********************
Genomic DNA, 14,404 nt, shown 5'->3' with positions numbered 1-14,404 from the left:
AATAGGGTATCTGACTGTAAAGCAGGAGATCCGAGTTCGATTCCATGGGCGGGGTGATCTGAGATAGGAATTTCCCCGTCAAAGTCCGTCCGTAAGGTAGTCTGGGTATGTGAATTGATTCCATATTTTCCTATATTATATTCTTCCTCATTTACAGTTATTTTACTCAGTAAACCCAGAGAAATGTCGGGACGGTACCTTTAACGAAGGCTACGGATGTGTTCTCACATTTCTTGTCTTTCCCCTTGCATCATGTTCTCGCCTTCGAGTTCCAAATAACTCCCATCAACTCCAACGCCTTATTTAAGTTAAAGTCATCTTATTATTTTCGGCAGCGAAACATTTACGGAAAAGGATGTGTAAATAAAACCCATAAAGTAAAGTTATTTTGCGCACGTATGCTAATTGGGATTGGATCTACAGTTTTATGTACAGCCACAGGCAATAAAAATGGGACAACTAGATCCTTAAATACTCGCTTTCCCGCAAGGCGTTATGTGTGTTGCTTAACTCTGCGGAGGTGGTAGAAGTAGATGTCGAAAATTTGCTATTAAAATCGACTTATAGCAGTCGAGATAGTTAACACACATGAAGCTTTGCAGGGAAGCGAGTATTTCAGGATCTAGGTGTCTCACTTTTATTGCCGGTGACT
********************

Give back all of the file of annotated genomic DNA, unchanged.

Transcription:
Genomic DNA, 14,404 nt, shown 5'->3' with positions numbered 1-14,404 from the left:
AATAGGGTATCTGACTGTAAAGCAGGAGATCCGAGTTCGATTCCATGGGCGGGGTGATCTGAGATAGGAATTTCCCCGTCAAAGTCCGTCCGTAAGGTAGTCTGGGTATGTGAATTGATTCCATATTTTCCTATATTATATTCTTCCTCATTTACAGTTATTTTACTCAGTAAACCCAGAGAAATGTCGGGACGGTACCTTTAACGAAGGCTACGGATGTGTTCTCACATTTCTTGTCTTTCCCCTTGCATCATGTTCTCGCCTTCGAGTTCCAAATAACTCCCATCAACTCCAACGCCTTATTTAAGTTAAAGTCATCTTATTATTTTCGGCAGCGAAACATTTACGGAAAAGGATGTGTAAATAAAACCCATAAAGTAAAGTTATTTTGCGCACGTATGCTAATTGGGATTGGATCTACAGTTTTATGTACAGCCACAGGCAATAAAAATGGGACAACTAGATCCTTAAATACTCGCTTTCCCGCAAGGCGTTATGTGTGTTGCTTAACTCTGCGGAGGTGGTAGAAGTAGATGTCGAAAATTTGCTATTAAAATCGACTTATAGCAGTCGAGATAGTTAACACACATGAAGCTTTGCAGGGAAGCGAGTATTTCAGGATCTAGGTGTCTCACTTTTATTGCCGGTGACT